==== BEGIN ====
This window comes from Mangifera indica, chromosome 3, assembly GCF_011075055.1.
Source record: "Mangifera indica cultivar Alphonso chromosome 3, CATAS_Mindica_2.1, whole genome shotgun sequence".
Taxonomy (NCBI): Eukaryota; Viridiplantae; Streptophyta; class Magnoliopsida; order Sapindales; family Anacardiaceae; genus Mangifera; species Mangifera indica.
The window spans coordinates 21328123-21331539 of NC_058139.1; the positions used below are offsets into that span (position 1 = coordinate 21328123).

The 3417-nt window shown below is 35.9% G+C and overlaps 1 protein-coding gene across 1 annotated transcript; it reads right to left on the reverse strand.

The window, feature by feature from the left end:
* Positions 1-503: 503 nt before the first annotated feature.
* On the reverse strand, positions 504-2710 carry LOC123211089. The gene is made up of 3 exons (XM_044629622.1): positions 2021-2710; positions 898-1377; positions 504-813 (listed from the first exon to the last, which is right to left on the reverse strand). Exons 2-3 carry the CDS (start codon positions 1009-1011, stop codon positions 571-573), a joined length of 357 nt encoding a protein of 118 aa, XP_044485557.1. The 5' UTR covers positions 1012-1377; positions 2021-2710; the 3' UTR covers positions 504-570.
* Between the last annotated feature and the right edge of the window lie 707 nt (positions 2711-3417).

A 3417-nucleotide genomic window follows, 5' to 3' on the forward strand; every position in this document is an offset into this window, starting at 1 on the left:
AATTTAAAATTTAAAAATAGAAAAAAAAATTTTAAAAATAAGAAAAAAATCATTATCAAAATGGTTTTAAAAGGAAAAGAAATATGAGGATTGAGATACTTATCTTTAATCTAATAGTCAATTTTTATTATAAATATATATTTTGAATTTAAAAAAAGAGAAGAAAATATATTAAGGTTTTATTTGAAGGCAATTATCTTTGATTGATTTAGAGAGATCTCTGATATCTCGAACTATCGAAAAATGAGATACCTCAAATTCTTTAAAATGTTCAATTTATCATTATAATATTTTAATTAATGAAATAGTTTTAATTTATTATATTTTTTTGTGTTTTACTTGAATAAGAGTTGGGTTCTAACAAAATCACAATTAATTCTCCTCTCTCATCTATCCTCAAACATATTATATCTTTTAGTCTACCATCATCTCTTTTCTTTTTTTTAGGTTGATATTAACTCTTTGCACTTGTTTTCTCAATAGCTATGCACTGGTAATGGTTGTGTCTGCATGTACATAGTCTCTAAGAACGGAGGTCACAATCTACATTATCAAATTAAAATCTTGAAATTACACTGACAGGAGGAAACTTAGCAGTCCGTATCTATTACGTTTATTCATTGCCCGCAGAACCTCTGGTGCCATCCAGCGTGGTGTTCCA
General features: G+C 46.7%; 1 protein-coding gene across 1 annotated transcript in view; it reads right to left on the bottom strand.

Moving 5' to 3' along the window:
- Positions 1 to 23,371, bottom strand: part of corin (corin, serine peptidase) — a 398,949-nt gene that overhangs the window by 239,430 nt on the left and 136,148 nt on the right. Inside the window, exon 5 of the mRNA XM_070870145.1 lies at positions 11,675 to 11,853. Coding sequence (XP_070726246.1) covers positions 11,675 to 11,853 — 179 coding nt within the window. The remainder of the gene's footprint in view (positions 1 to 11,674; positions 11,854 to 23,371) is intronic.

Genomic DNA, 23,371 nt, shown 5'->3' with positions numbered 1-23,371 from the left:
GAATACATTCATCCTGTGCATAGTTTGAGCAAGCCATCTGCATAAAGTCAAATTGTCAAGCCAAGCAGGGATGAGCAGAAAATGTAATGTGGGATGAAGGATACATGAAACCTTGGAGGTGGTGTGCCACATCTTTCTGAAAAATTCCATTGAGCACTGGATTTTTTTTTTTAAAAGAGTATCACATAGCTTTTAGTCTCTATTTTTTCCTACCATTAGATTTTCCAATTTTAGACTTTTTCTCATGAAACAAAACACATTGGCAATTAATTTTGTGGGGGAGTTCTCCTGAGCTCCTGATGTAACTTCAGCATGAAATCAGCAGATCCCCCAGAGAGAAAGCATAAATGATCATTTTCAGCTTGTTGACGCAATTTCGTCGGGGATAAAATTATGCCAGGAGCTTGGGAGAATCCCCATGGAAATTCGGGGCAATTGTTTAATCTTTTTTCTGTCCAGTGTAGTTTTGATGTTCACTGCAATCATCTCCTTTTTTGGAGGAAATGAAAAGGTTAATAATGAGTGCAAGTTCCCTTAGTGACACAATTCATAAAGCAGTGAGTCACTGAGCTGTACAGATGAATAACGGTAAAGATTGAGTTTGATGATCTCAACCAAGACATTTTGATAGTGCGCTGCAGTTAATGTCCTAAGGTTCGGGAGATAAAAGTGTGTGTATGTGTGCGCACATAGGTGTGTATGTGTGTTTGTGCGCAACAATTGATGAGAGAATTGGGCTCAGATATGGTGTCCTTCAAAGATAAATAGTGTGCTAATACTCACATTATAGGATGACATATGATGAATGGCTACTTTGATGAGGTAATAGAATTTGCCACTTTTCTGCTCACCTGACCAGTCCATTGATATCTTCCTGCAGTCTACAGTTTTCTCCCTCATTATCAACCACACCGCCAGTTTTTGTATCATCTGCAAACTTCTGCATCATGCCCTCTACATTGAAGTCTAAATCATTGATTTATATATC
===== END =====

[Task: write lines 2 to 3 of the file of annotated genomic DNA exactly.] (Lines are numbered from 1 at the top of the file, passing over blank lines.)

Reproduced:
Source record: "Mangifera indica cultivar Alphonso chromosome 3, CATAS_Mindica_2.1, whole genome shotgun sequence".
Taxonomy (NCBI): Eukaryota; Viridiplantae; Streptophyta; class Magnoliopsida; order Sapindales; family Anacardiaceae; genus Mangifera; species Mangifera indica.